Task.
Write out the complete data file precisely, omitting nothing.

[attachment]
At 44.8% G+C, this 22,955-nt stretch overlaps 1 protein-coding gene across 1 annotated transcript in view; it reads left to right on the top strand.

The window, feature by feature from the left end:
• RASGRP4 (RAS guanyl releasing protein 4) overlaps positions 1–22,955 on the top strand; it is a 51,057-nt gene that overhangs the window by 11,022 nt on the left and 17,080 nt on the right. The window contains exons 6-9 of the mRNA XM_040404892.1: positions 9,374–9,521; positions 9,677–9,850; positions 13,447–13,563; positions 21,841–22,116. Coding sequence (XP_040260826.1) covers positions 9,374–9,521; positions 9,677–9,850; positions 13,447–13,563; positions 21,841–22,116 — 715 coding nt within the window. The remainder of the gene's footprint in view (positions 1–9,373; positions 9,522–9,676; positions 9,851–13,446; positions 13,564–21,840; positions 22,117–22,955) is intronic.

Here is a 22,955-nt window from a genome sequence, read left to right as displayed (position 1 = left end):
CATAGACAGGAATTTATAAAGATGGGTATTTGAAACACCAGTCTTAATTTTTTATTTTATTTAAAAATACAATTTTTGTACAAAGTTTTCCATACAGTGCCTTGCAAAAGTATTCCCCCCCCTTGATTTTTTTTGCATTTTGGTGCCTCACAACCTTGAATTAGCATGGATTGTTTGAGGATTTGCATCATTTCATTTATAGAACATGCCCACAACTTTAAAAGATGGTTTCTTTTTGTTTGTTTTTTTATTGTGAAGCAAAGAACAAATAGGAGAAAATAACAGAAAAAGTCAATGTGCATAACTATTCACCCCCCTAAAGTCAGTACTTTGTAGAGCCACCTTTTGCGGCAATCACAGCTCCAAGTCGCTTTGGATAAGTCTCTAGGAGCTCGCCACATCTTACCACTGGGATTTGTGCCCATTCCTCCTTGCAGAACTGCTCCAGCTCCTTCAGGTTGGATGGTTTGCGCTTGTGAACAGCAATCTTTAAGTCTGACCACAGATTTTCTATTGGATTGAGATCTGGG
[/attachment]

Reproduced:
At 44.8% G+C, this 22,955-nt stretch overlaps 1 protein-coding gene across 1 annotated transcript in view; it reads left to right on the top strand.

The window, feature by feature from the left end:
• RASGRP4 (RAS guanyl releasing protein 4) overlaps positions 1–22,955 on the top strand; it is a 51,057-nt gene that overhangs the window by 11,022 nt on the left and 17,080 nt on the right. The window contains exons 6-9 of the mRNA XM_040404892.1: positions 9,374–9,521; positions 9,677–9,850; positions 13,447–13,563; positions 21,841–22,116. Coding sequence (XP_040260826.1) covers positions 9,374–9,521; positions 9,677–9,850; positions 13,447–13,563; positions 21,841–22,116 — 715 coding nt within the window. The remainder of the gene's footprint in view (positions 1–9,373; positions 9,522–9,676; positions 9,851–13,446; positions 13,564–21,840; positions 22,117–22,955) is intronic.

Here is a 22,955-nt window from a genome sequence, read left to right as displayed (position 1 = left end):
CATAGACAGGAATTTATAAAGATGGGTATTTGAAACACCAGTCTTAATTTTTTATTTTATTTAAAAATACAATTTTTGTACAAAGTTTTCCATACAGTGCCTTGCAAAAGTATTCCCCCCCCTTGATTTTTTTTGCATTTTGGTGCCTCACAACCTTGAATTAGCATGGATTGTTTGAGGATTTGCATCATTTCATTTATAGAACATGCCCACAACTTTAAAAGATGGTTTCTTTTTGTTTGTTTTTTTATTGTGAAGCAAAGAACAAATAGGAGAAAATAACAGAAAAAGTCAATGTGCATAACTATTCACCCCCCTAAAGTCAGTACTTTGTAGAGCCACCTTTTGCGGCAATCACAGCTCCAAGTCGCTTTGGATAAGTCTCTAGGAGCTCGCCACATCTTACCACTGGGATTTGTGCCCATTCCTCCTTGCAGAACTGCTCCAGCTCCTTCAGGTTGGATGGTTTGCGCTTGTGAACAGCAATCTTTAAGTCTGACCACAGATTTTCTATTGGATTGAGATCTGGG